Articulated Crown, 15th century, Bohemian. Silver gilt, pearls, glass paste. Los Angeles County Museum of Art, Gift of the Judas Collection. Image: www.lacma.org
Pathways to Paradise: Medieval India and Europe
May 1–August 5, 2018 | The Getty Center
Buddhists, Muslims, and Christians living across Europe and Asia conceived paradise as a place of perfect harmony, but the path for locating such a site or achieving this state of mind varied between these religions. By exploring the terrestrial and celestial realms, this exhibition highlights the spiritual motivations for creating and owning portable and devotional artworks.
The human face has been the subject of fascination for photographers since the medium's inception. This exhibition includes posed portraits, physiognomic studies, anonymous snapshots, and unsuspecting countenances caught by the camera's eye, offering a close-up look at the range of human stories that facial expressions—and photographs—can tell.
In Our Time: An Evening of Film with David Lamelas
Tuesday, May 8, 7:00 p.m. | The Getty Center
The Getty Research Institute presents the world premiere of David Lamelas's new short film, In Our Time (2018), with scenes filmed at the Getty Center. Time, location, memory, and love play out in front of artist James Ensor's masterpiece, Christ's Entry into Brussels in 1889 (1888). This event will also include a screening of Lamelas's short film, The Invention of Dr. Morel (2000), and a conversation between the artist and curators Kristina Newhouse (University Art Museum, California State University, Long Beach) and Glenn Phillips (Getty Research Institute).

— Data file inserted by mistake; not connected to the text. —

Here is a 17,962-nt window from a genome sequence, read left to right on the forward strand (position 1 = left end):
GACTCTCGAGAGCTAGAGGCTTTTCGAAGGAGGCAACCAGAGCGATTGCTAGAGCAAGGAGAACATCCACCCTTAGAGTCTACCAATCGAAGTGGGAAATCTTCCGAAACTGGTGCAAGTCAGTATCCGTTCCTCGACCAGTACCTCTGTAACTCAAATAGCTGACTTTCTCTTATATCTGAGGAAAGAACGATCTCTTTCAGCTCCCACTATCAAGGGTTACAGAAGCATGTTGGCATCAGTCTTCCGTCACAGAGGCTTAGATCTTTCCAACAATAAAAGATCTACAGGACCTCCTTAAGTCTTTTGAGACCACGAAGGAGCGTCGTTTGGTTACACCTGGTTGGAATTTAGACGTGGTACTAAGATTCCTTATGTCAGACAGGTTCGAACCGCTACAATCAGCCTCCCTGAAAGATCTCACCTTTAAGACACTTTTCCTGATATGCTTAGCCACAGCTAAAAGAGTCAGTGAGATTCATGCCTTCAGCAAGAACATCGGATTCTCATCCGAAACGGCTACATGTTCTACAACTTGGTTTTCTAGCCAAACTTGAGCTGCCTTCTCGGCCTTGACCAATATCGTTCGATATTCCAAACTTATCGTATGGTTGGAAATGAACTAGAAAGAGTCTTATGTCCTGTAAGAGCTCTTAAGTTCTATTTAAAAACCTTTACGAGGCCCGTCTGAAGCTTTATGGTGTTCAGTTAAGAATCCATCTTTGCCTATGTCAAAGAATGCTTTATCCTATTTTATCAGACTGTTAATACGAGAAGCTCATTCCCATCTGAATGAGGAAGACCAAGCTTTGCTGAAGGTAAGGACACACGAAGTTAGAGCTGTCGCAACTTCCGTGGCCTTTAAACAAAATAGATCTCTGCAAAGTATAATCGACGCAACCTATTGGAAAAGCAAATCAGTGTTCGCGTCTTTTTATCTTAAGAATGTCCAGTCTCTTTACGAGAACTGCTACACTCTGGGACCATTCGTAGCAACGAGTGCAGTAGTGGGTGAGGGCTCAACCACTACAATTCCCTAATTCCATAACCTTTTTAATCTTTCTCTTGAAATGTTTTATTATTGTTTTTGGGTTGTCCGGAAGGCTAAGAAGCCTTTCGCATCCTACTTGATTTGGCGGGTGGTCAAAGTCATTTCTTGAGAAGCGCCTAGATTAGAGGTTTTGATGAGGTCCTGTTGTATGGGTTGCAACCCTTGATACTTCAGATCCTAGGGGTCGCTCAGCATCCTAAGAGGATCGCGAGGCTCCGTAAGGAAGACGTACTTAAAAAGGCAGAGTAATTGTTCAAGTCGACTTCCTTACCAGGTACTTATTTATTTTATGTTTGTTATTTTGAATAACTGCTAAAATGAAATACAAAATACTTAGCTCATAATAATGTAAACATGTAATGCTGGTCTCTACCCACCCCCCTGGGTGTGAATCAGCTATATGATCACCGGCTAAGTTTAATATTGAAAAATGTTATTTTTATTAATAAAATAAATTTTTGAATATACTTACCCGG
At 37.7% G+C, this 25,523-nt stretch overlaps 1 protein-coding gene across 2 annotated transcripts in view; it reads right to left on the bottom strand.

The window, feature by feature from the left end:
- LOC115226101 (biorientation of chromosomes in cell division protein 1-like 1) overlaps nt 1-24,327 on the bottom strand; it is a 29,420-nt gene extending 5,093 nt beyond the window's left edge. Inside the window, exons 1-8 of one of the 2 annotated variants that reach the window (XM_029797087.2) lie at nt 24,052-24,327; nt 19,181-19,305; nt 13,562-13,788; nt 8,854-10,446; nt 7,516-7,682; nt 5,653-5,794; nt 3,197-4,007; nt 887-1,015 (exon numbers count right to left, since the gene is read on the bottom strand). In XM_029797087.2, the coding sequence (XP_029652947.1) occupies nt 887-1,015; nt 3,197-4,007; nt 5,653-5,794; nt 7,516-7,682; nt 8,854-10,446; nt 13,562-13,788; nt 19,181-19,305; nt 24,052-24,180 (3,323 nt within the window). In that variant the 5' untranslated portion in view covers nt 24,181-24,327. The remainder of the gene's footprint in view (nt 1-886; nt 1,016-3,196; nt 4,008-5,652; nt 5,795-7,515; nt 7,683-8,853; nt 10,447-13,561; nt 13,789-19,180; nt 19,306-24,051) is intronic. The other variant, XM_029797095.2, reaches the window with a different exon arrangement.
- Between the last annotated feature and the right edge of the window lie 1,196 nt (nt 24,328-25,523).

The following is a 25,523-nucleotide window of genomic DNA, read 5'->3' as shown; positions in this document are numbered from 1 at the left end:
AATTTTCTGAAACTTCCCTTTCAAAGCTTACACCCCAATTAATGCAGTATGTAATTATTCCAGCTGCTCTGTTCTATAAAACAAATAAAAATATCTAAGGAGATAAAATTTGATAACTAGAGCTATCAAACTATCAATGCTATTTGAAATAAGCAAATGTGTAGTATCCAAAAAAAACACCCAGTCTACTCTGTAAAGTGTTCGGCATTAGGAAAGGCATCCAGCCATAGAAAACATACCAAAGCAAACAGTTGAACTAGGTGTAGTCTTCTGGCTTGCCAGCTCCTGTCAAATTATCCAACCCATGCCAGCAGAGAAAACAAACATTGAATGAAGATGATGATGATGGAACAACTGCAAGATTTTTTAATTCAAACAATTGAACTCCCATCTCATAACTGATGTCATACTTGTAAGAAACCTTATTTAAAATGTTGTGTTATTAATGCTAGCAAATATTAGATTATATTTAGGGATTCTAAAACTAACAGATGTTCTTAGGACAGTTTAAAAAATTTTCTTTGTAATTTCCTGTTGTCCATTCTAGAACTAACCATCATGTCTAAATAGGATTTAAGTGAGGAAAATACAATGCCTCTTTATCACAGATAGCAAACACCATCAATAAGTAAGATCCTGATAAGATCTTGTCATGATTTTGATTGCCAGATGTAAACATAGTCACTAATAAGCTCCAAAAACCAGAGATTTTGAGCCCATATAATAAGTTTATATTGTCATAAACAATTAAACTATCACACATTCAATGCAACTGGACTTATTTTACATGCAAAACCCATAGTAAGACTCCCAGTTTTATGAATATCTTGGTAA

Forging a sound steeped in sun-bleached nostalgia, Allah-Las pulls inspiration from the British Invasion, West Coast psychedelia, surf, and garage rock. The band has risen to play major festivals such as Coachella and Desert Daze, and on May 19 rocks the Museum Courtyard, kicking off the Getty's annual outdoor summer concert series Off the 405.
Painted Garden (detail), Villa of Livia, 30–20 B.C., Roman. Fresco. Museo Nazionale Romano, Palazzo Massimo, Rome. Wikimedia Commons. Photo by Amphipolis.
What Can the Ancient World Teach Us about Living Sustainably?
Wednesday, May 2, 7:30 p.m.
| The Getty Villa